Passing on your love of Scouting and Legacy through year-end giving

In advance of the 100th anniversary celebration coming next year, Scout families are excited to share their personal story about the positive and life-changing impact their experiences have had on their lives and those of their children.  They are asking how they can they give back in a meaningful way for all that Scouting has done for them because they sadly have heard that former sources of income to support Scouting, such as United Way, no longer exist.

We have been able to provide some great ideas you might also be interested in since your philanthropic giving makes a significant difference in the young lives of the Scouts served locally. This year you might consider how you can also benefit from one or both of the following two ways to give:

  1. Give Appreciated Assets! Do you have stocks that you have held for more than a year that have grown in value? If you do, it may be wiser to make a donation using appreciated securities instead of   cash. In addition to receiving an income tax deduction for the current value of the stock, you can avoid  capital gain taxes. You or your broker/advisor may contact our office for transfer instructions.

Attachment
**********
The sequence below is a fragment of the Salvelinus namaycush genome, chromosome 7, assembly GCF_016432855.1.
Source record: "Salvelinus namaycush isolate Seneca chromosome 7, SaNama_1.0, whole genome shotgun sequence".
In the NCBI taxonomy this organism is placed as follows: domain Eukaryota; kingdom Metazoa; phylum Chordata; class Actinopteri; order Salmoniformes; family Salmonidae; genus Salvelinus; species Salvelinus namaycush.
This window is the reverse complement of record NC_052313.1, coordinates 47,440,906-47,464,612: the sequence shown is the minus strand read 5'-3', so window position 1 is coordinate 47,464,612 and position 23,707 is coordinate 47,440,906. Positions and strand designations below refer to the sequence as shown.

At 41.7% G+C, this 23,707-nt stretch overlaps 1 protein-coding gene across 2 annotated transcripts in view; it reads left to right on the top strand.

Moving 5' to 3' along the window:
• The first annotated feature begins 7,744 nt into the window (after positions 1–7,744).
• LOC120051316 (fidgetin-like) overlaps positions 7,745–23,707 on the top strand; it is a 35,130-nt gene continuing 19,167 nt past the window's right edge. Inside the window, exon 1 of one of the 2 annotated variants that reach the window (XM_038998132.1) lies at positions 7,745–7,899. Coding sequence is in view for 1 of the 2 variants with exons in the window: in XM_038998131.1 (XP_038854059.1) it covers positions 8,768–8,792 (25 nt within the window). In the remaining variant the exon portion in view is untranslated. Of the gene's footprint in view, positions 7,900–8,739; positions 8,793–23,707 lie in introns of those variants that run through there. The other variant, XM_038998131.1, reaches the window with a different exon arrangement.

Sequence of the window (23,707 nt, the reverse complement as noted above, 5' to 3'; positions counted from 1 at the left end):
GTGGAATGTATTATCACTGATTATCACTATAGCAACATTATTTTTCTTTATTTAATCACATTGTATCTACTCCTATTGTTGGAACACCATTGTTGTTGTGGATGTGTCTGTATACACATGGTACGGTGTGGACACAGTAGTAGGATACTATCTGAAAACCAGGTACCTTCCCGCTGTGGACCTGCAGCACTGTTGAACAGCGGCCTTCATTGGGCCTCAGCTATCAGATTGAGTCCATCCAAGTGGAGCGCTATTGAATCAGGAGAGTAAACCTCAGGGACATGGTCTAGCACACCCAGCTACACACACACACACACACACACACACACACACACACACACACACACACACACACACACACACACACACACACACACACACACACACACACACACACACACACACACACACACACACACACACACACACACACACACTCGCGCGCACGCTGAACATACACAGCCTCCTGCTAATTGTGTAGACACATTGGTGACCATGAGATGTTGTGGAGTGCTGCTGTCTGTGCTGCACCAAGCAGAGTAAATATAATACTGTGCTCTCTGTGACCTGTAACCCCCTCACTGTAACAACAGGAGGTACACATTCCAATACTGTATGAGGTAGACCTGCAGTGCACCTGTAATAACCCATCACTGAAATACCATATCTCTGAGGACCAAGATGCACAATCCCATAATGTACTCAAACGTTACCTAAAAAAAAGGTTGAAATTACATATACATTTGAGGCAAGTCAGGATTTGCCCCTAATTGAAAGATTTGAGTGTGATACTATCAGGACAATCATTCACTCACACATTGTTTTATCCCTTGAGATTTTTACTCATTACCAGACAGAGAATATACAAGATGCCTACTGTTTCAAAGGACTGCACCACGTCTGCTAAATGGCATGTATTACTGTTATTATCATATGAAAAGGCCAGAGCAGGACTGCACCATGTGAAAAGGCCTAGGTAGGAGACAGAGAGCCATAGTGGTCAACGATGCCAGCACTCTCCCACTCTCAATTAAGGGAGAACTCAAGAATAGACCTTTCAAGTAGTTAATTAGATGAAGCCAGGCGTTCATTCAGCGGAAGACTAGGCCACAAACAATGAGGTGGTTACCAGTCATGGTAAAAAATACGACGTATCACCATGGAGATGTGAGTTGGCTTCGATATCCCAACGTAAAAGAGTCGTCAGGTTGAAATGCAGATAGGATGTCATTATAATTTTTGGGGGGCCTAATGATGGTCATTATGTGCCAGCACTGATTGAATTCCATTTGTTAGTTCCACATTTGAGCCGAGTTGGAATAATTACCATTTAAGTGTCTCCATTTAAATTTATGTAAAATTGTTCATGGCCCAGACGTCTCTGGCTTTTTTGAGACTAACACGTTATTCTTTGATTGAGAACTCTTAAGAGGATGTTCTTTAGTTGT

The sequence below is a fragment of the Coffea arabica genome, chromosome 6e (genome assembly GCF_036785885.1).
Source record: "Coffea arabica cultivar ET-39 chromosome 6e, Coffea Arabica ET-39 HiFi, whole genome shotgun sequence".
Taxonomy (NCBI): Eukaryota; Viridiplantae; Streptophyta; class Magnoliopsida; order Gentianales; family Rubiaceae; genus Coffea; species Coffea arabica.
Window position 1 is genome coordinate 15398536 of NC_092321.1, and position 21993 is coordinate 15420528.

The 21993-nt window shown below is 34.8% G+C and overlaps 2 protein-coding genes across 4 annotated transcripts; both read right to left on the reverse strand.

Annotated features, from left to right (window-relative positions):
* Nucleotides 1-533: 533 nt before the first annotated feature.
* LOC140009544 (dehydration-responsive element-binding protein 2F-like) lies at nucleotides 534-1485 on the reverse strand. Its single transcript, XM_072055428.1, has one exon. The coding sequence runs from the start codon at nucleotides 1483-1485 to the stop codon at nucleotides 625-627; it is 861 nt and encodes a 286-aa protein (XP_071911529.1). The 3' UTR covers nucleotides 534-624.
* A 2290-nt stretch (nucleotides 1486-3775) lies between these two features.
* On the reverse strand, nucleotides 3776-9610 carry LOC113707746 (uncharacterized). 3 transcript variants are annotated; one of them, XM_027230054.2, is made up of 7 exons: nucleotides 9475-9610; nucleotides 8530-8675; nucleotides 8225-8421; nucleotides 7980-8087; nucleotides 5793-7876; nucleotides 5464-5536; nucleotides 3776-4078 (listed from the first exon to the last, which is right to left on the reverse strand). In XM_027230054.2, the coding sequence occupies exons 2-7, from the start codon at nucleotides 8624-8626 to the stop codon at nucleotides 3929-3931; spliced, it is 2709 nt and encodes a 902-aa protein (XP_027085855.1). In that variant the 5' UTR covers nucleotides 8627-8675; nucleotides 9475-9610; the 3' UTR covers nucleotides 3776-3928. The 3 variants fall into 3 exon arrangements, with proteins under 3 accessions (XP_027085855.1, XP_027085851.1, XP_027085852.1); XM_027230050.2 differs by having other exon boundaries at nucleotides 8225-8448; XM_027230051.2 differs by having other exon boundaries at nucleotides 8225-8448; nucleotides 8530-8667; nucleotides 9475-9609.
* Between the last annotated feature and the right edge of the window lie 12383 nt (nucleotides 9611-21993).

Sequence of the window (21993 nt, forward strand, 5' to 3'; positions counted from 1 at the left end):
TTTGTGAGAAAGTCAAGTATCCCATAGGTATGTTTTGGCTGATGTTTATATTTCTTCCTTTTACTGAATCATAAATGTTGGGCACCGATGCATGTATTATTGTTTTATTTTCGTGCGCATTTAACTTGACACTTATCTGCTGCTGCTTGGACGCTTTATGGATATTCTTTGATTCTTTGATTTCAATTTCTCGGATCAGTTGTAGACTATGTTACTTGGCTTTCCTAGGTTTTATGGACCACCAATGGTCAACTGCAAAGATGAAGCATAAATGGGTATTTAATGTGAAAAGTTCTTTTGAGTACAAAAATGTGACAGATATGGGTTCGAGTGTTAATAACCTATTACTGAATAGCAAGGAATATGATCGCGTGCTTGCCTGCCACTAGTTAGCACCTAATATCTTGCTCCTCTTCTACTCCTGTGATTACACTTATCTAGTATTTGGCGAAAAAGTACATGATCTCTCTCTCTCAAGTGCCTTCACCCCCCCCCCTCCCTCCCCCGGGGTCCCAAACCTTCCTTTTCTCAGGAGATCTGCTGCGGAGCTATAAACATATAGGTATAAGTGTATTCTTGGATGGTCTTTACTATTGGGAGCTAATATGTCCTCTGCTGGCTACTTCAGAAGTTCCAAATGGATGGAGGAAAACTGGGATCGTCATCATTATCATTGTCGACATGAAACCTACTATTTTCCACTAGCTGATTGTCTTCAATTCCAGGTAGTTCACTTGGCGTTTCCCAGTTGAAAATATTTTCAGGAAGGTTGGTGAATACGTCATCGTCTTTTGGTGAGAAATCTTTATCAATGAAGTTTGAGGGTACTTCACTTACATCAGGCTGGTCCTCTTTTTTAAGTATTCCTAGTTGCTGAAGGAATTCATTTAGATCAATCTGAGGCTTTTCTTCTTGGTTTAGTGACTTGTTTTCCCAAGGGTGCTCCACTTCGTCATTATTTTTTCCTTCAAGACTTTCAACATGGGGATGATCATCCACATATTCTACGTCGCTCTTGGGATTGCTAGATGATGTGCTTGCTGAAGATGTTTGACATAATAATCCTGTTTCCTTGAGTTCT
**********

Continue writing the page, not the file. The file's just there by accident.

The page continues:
2. Gifting from an IRA  Are you or someone you know over 70 ½ years of age? If so, consider using all or a portion of the RMD to make a direct transfer from an IRA or SEPIRA to the Orange County Council, Boy Scouts of America ( OCBSA). The transfer counts toward the annual Required Minimum Distribution and avoids income tax. It’s easy to do.

Contact your IRA agent to request and complete the Distribution Form.

We hope you will consider making a special celebration gift to OCBSA before the end of the year. Your support makes a big impact on our programs and camps, and the growth and achievement of our youth. For more information contact devond@ocbsa.org or 714-546-8558 x145.

And, we hope that you can benefit from one of the strategies listed above.  They are not intended as legal advice. Before making a charitable contribution you always should seek the advice of your personal accountant, or tax advisor.